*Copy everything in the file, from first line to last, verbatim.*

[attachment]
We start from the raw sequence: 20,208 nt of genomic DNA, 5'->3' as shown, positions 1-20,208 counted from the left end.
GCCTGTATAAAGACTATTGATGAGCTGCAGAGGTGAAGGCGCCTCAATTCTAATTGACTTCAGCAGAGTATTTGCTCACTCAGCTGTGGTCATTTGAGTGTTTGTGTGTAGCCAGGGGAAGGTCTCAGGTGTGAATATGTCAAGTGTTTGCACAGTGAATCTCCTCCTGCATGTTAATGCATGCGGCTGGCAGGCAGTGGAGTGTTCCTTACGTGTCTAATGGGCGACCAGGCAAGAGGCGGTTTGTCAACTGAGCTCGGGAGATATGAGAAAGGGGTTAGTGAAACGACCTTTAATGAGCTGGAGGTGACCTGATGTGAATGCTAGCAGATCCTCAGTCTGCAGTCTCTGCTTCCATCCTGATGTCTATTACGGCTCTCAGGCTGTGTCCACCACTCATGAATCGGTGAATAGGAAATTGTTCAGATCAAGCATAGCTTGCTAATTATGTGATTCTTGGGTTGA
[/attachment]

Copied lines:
We start from the raw sequence: 20,208 nt of genomic DNA, 5'->3' as shown, positions 1-20,208 counted from the left end.
GCCTGTATAAAGACTATTGATGAGCTGCAGAGGTGAAGGCGCCTCAATTCTAATTGACTTCAGCAGAGTATTTGCTCACTCAGCTGTGGTCATTTGAGTGTTTGTGTGTAGCCAGGGGAAGGTCTCAGGTGTGAATATGTCAAGTGTTTGCACAGTGAATCTCCTCCTGCATGTTAATGCATGCGGCTGGCAGGCAGTGGAGTGTTCCTTACGTGTCTAATGGGCGACCAGGCAAGAGGCGGTTTGTCAACTGAGCTCGGGAGATATGAGAAAGGGGTTAGTGAAACGACCTTTAATGAGCTGGAGGTGACCTGATGTGAATGCTAGCAGATCCTCAGTCTGCAGTCTCTGCTTCCATCCTGATGTCTATTACGGCTCTCAGGCTGTGTCCACCACTCATGAATCGGTGAATAGGAAATTGTTCAGATCAAGCATAGCTTGCTAATTATGTGATTCTTGGGTTGA